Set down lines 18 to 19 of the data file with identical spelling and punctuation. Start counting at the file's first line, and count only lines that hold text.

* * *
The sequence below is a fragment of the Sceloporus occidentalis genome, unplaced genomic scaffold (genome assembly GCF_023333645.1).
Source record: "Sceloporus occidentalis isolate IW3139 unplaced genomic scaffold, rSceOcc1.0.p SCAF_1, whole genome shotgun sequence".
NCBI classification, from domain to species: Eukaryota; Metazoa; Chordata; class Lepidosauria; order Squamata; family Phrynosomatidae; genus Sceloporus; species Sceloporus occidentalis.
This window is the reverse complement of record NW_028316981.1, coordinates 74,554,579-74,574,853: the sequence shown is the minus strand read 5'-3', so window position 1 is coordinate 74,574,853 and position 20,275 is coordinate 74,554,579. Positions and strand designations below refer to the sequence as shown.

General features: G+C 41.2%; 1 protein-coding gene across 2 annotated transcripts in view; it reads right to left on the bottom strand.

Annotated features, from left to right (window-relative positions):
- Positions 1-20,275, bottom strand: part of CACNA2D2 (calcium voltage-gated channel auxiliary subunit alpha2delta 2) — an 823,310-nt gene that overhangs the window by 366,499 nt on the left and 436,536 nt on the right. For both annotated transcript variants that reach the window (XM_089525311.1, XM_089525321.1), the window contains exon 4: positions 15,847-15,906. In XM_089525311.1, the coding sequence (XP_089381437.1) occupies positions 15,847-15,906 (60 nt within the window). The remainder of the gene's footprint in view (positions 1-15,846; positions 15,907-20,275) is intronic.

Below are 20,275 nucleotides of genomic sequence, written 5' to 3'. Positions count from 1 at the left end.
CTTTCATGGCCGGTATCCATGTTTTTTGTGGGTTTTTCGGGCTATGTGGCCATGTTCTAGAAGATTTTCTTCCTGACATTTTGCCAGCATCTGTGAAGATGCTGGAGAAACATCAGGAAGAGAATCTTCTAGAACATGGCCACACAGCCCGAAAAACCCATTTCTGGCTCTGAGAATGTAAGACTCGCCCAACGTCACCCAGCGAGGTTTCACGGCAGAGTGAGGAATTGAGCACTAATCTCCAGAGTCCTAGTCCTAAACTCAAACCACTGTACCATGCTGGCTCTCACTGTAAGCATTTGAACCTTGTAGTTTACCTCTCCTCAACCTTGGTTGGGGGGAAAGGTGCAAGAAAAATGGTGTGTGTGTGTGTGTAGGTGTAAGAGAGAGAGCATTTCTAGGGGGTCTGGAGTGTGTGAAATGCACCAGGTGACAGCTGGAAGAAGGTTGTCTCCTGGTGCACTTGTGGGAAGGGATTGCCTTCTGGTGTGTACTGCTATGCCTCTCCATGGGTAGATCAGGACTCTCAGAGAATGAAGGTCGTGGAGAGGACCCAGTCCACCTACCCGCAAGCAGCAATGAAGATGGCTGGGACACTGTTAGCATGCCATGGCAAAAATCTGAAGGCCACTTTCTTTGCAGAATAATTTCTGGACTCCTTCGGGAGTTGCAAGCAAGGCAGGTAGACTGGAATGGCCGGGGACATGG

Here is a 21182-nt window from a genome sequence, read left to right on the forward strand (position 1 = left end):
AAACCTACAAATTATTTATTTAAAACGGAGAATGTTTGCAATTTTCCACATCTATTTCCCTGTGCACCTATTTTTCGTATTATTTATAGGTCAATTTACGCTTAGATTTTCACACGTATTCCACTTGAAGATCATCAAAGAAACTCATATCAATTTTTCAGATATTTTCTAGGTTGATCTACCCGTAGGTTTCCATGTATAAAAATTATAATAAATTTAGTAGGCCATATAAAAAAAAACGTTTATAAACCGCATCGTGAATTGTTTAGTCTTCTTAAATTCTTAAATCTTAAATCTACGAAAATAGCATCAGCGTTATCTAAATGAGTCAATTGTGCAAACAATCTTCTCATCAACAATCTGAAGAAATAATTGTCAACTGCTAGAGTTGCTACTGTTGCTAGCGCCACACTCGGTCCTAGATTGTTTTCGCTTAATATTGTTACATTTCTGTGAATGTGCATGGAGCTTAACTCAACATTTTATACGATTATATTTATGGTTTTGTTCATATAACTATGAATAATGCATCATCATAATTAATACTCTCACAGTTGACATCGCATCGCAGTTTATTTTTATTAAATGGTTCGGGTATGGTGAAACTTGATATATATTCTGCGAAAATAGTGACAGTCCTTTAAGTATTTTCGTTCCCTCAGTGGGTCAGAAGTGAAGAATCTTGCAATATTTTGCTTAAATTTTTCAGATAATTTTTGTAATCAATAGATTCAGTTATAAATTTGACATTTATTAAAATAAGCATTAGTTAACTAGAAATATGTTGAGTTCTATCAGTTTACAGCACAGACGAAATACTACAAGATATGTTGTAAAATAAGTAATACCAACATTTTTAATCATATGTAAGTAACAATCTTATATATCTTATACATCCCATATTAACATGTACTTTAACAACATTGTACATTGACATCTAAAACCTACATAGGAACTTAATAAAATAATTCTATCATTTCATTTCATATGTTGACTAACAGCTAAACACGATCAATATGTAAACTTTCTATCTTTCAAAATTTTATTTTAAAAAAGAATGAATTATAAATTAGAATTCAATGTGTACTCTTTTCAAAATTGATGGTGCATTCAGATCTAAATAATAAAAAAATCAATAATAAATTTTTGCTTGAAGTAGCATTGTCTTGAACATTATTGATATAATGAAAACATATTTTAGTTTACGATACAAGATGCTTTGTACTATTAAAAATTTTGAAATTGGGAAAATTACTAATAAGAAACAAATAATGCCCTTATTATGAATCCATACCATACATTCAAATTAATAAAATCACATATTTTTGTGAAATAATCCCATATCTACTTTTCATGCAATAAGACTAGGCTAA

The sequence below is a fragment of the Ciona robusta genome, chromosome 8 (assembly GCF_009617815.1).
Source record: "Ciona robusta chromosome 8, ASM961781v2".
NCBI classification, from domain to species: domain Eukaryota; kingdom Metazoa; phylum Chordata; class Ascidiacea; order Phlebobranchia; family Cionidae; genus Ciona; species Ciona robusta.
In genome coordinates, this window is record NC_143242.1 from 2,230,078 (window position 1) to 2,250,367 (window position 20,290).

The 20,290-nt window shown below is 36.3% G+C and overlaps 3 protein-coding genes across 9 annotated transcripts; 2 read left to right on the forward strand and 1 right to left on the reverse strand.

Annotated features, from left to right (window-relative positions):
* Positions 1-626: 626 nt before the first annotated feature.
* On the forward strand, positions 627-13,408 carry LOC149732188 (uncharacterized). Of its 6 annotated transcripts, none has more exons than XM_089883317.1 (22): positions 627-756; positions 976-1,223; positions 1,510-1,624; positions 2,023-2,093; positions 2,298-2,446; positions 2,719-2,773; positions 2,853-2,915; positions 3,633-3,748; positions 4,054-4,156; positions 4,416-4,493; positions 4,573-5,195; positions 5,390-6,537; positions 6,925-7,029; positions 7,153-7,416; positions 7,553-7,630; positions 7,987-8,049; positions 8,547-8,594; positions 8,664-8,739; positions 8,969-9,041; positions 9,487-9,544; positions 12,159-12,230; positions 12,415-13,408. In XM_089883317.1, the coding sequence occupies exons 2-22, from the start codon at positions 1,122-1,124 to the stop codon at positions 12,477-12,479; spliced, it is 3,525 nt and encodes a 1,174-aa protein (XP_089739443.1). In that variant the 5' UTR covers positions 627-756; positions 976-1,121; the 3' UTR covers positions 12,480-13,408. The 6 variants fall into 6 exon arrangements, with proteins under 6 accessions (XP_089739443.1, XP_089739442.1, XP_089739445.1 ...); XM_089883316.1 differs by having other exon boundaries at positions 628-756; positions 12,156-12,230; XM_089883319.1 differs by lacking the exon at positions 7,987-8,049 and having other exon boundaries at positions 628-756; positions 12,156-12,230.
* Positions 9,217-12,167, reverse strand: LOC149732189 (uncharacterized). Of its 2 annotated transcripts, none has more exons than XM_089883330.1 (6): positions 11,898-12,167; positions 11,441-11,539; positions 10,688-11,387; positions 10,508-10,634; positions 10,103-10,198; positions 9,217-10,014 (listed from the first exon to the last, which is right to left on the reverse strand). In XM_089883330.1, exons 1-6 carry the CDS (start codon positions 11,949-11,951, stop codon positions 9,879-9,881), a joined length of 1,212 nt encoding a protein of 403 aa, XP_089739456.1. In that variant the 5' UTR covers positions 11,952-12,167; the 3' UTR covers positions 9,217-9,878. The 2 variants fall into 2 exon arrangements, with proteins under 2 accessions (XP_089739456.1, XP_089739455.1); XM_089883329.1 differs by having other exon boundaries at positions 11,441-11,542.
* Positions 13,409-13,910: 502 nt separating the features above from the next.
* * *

* Positions 1-626: 626 nt before the first annotated feature.
* On the forward strand, positions 627-13,408 carry LOC149732188 (uncharacterized). Of its 6 annotated transcripts, none has more exons than XM_089883317.1 (22): positions 627-756; positions 976-1,223; positions 1,510-1,624; positions 2,023-2,093; positions 2,298-2,446; positions 2,719-2,773; positions 2,853-2,915; positions 3,633-3,748; positions 4,054-4,156; positions 4,416-4,493; positions 4,573-5,195; positions 5,390-6,537; positions 6,925-7,029; positions 7,153-7,416; positions 7,553-7,630; positions 7,987-8,049; positions 8,547-8,594; positions 8,664-8,739; positions 8,969-9,041; positions 9,487-9,544; positions 12,159-12,230; positions 12,415-13,408. In XM_089883317.1, the coding sequence occupies exons 2-22, from the start codon at positions 1,122-1,124 to the stop codon at positions 12,477-12,479; spliced, it is 3,525 nt and encodes a 1,174-aa protein (XP_089739443.1). In that variant the 5' UTR covers positions 627-756; positions 976-1,121; the 3' UTR covers positions 12,480-13,408. The 6 variants fall into 6 exon arrangements, with proteins under 6 accessions (XP_089739443.1, XP_089739442.1, XP_089739445.1 ...); XM_089883316.1 differs by having other exon boundaries at positions 628-756; positions 12,156-12,230; XM_089883319.1 differs by lacking the exon at positions 7,987-8,049 and having other exon boundaries at positions 628-756; positions 12,156-12,230.